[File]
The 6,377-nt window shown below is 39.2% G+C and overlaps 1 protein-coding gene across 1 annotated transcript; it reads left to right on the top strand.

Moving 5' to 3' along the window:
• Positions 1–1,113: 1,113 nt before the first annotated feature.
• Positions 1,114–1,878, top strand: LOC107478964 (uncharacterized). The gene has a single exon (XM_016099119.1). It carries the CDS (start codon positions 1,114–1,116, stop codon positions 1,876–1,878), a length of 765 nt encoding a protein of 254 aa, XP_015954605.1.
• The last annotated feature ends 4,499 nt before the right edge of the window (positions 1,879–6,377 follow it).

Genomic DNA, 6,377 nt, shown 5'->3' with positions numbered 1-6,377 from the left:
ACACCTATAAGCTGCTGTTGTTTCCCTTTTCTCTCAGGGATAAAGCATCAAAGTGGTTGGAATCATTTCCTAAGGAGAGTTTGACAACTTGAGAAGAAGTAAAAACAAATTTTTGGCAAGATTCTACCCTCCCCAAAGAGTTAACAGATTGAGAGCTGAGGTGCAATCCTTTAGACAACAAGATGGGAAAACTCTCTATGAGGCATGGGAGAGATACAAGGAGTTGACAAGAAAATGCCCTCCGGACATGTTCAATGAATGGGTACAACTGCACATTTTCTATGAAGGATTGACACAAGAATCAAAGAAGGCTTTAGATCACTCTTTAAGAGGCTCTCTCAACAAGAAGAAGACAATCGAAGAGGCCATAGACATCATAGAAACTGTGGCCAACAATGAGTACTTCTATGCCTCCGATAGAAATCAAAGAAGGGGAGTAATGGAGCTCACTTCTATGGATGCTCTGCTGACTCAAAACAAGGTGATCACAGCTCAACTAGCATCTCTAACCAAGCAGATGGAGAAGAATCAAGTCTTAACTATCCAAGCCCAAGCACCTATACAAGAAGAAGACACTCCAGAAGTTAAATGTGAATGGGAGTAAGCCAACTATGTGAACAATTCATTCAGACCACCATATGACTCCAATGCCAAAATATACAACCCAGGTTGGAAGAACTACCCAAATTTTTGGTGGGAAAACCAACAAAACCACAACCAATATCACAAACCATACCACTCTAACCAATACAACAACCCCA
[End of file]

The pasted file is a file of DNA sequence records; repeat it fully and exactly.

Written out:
The 6,377-nt window shown below is 39.2% G+C and overlaps 1 protein-coding gene across 1 annotated transcript; it reads left to right on the top strand.

Moving 5' to 3' along the window:
• Positions 1–1,113: 1,113 nt before the first annotated feature.
• Positions 1,114–1,878, top strand: LOC107478964 (uncharacterized). The gene has a single exon (XM_016099119.1). It carries the CDS (start codon positions 1,114–1,116, stop codon positions 1,876–1,878), a length of 765 nt encoding a protein of 254 aa, XP_015954605.1.
• The last annotated feature ends 4,499 nt before the right edge of the window (positions 1,879–6,377 follow it).

Genomic DNA, 6,377 nt, shown 5'->3' with positions numbered 1-6,377 from the left:
ACACCTATAAGCTGCTGTTGTTTCCCTTTTCTCTCAGGGATAAAGCATCAAAGTGGTTGGAATCATTTCCTAAGGAGAGTTTGACAACTTGAGAAGAAGTAAAAACAAATTTTTGGCAAGATTCTACCCTCCCCAAAGAGTTAACAGATTGAGAGCTGAGGTGCAATCCTTTAGACAACAAGATGGGAAAACTCTCTATGAGGCATGGGAGAGATACAAGGAGTTGACAAGAAAATGCCCTCCGGACATGTTCAATGAATGGGTACAACTGCACATTTTCTATGAAGGATTGACACAAGAATCAAAGAAGGCTTTAGATCACTCTTTAAGAGGCTCTCTCAACAAGAAGAAGACAATCGAAGAGGCCATAGACATCATAGAAACTGTGGCCAACAATGAGTACTTCTATGCCTCCGATAGAAATCAAAGAAGGGGAGTAATGGAGCTCACTTCTATGGATGCTCTGCTGACTCAAAACAAGGTGATCACAGCTCAACTAGCATCTCTAACCAAGCAGATGGAGAAGAATCAAGTCTTAACTATCCAAGCCCAAGCACCTATACAAGAAGAAGACACTCCAGAAGTTAAATGTGAATGGGAGTAAGCCAACTATGTGAACAATTCATTCAGACCACCATATGACTCCAATGCCAAAATATACAACCCAGGTTGGAAGAACTACCCAAATTTTTGGTGGGAAAACCAACAAAACCACAACCAATATCACAAACCATACCACTCTAACCAATACAACAACCCCA